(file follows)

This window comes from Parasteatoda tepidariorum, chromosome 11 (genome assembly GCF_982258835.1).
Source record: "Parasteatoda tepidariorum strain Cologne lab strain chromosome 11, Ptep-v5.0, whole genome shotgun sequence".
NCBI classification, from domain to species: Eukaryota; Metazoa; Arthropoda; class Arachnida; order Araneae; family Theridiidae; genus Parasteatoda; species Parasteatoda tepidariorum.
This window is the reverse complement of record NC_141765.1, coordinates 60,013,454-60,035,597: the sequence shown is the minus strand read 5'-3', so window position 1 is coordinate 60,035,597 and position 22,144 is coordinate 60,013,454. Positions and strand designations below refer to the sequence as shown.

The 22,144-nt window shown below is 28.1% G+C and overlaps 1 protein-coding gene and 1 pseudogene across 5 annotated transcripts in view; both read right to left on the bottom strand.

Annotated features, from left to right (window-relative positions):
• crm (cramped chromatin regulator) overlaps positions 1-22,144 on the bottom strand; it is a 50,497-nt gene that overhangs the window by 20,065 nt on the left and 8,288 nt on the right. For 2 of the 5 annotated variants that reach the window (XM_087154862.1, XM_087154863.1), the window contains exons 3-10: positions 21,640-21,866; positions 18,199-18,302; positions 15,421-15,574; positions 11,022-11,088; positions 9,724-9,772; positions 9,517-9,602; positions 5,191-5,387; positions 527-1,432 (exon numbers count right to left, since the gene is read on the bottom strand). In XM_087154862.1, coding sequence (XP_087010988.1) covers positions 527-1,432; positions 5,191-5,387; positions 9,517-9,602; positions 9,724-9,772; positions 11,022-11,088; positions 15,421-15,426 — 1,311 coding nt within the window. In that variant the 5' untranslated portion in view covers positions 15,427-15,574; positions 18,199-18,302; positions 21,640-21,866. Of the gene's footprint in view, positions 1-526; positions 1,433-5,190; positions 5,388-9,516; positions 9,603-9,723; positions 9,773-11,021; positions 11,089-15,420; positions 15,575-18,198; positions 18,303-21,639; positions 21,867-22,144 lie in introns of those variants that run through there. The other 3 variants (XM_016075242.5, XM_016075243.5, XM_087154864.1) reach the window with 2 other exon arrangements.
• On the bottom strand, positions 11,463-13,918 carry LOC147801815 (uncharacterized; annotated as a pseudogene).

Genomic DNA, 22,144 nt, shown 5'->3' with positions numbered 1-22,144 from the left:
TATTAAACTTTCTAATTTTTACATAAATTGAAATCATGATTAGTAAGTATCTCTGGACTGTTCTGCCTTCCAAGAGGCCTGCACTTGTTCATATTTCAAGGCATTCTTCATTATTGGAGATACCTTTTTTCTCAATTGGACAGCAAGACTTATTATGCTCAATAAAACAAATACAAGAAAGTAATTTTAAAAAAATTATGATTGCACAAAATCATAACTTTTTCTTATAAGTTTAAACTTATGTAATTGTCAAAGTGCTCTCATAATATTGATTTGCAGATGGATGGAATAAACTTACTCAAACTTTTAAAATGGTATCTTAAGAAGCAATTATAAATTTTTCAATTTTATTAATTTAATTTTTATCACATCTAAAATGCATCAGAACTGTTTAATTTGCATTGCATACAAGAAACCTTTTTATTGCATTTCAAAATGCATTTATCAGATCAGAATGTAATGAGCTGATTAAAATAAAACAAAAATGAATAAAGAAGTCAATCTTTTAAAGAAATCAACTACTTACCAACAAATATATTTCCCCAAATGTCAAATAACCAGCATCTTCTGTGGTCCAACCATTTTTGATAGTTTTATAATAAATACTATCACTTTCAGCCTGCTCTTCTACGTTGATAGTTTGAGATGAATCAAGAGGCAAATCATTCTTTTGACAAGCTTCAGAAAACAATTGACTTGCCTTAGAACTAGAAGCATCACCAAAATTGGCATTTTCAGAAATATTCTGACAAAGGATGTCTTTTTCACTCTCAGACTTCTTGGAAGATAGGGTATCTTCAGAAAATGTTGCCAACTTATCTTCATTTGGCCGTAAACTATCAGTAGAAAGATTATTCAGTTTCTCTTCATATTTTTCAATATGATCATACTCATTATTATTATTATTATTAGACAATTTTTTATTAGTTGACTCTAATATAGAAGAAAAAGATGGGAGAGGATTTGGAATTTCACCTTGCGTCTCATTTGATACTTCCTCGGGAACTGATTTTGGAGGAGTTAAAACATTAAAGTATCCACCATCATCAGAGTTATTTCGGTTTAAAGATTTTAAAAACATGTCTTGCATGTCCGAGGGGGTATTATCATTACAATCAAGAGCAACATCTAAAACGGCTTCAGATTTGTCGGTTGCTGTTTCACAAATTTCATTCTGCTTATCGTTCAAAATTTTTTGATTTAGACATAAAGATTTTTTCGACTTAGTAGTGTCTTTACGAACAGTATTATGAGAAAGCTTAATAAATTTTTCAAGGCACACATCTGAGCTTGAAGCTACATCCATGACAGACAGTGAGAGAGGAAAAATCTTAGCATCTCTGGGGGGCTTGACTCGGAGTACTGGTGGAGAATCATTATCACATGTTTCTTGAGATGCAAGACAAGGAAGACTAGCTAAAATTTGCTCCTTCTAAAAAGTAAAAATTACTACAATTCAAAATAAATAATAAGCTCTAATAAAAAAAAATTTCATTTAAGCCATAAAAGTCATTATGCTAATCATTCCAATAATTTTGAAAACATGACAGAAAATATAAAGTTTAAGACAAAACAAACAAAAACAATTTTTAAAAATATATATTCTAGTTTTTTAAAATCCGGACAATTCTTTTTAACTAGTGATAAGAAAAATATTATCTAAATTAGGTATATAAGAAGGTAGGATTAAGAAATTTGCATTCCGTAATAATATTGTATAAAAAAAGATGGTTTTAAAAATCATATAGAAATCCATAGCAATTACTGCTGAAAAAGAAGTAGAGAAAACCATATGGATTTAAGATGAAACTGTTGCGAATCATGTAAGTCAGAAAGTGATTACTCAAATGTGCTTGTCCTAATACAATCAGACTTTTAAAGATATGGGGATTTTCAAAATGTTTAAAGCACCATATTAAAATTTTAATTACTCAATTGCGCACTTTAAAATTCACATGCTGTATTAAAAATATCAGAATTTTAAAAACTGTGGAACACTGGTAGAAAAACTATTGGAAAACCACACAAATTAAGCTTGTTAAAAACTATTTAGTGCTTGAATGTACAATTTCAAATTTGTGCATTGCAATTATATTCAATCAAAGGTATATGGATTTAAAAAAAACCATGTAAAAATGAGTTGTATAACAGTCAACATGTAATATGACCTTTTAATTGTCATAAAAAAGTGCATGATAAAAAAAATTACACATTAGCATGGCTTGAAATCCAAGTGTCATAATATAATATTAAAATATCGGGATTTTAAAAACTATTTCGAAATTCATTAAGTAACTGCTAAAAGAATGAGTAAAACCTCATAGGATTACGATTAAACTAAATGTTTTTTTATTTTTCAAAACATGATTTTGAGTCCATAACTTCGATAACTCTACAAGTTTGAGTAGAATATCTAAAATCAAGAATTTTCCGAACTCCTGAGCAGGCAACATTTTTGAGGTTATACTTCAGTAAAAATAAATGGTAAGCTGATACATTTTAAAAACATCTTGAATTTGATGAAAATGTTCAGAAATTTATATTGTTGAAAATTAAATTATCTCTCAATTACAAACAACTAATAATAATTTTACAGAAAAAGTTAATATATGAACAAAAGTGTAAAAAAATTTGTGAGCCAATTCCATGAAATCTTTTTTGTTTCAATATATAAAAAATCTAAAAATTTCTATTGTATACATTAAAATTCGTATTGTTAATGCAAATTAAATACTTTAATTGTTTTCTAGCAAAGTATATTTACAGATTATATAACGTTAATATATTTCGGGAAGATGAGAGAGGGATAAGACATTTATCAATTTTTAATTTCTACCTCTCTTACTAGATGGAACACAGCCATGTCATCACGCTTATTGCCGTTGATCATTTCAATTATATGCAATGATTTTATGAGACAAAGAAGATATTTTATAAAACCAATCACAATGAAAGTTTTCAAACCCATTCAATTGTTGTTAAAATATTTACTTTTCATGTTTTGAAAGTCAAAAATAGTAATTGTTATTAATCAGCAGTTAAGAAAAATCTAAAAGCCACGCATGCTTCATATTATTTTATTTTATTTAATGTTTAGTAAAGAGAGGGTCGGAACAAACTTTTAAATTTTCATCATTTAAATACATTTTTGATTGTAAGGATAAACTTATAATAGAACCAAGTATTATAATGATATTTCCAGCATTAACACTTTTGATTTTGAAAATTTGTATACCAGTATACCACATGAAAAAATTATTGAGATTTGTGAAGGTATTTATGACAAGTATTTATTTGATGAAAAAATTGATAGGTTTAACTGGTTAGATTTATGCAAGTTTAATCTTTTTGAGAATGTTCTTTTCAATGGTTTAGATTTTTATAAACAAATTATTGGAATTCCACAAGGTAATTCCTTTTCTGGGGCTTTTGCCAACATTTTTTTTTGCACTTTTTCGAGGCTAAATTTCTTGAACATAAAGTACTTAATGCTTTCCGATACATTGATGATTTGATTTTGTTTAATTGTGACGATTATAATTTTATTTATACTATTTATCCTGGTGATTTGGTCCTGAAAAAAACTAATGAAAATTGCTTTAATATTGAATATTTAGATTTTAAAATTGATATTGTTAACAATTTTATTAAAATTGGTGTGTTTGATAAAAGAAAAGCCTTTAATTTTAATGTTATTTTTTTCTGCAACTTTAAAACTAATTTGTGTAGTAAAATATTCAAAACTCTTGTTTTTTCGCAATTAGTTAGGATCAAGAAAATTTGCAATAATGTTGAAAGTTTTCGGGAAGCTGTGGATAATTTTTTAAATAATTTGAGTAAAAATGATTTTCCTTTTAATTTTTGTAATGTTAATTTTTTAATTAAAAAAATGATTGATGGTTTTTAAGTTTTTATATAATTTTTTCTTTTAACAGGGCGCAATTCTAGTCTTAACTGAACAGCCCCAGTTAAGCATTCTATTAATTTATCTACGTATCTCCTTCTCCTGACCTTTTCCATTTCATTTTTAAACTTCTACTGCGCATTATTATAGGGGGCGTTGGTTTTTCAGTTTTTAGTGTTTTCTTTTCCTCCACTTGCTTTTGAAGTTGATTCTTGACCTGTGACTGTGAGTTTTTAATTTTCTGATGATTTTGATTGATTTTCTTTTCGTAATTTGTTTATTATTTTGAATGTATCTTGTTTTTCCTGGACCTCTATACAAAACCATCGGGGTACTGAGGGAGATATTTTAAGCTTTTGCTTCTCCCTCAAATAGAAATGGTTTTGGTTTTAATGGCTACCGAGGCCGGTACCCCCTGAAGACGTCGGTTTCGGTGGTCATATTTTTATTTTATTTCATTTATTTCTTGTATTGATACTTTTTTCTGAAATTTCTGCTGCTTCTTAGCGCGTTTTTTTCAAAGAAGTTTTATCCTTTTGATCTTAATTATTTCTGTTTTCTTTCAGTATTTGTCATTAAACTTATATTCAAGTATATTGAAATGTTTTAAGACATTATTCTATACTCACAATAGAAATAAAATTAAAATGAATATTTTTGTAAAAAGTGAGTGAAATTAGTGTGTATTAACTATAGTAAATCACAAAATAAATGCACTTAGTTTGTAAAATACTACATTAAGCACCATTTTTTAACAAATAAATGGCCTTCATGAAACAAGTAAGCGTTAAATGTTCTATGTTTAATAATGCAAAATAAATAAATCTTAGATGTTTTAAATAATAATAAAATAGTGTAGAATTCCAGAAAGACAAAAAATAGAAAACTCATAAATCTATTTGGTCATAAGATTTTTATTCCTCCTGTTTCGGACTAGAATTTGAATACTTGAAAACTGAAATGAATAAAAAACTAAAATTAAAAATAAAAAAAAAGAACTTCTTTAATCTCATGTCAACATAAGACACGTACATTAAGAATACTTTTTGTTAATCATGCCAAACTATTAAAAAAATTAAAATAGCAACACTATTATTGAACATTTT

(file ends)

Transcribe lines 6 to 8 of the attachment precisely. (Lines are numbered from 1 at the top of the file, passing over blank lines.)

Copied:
Annotated features, from left to right (window-relative positions):
• crm (cramped chromatin regulator) overlaps positions 1-22,144 on the bottom strand; it is a 50,497-nt gene that overhangs the window by 20,065 nt on the left and 8,288 nt on the right. For 2 of the 5 annotated variants that reach the window (XM_087154862.1, XM_087154863.1), the window contains exons 3-10: positions 21,640-21,866; positions 18,199-18,302; positions 15,421-15,574; positions 11,022-11,088; positions 9,724-9,772; positions 9,517-9,602; positions 5,191-5,387; positions 527-1,432 (exon numbers count right to left, since the gene is read on the bottom strand). In XM_087154862.1, coding sequence (XP_087010988.1) covers positions 527-1,432; positions 5,191-5,387; positions 9,517-9,602; positions 9,724-9,772; positions 11,022-11,088; positions 15,421-15,426 — 1,311 coding nt within the window. In that variant the 5' untranslated portion in view covers positions 15,427-15,574; positions 18,199-18,302; positions 21,640-21,866. Of the gene's footprint in view, positions 1-526; positions 1,433-5,190; positions 5,388-9,516; positions 9,603-9,723; positions 9,773-11,021; positions 11,089-15,420; positions 15,575-18,198; positions 18,303-21,639; positions 21,867-22,144 lie in introns of those variants that run through there. The other 3 variants (XM_016075242.5, XM_016075243.5, XM_087154864.1) reach the window with 2 other exon arrangements.
• On the bottom strand, positions 11,463-13,918 carry LOC147801815 (uncharacterized; annotated as a pseudogene).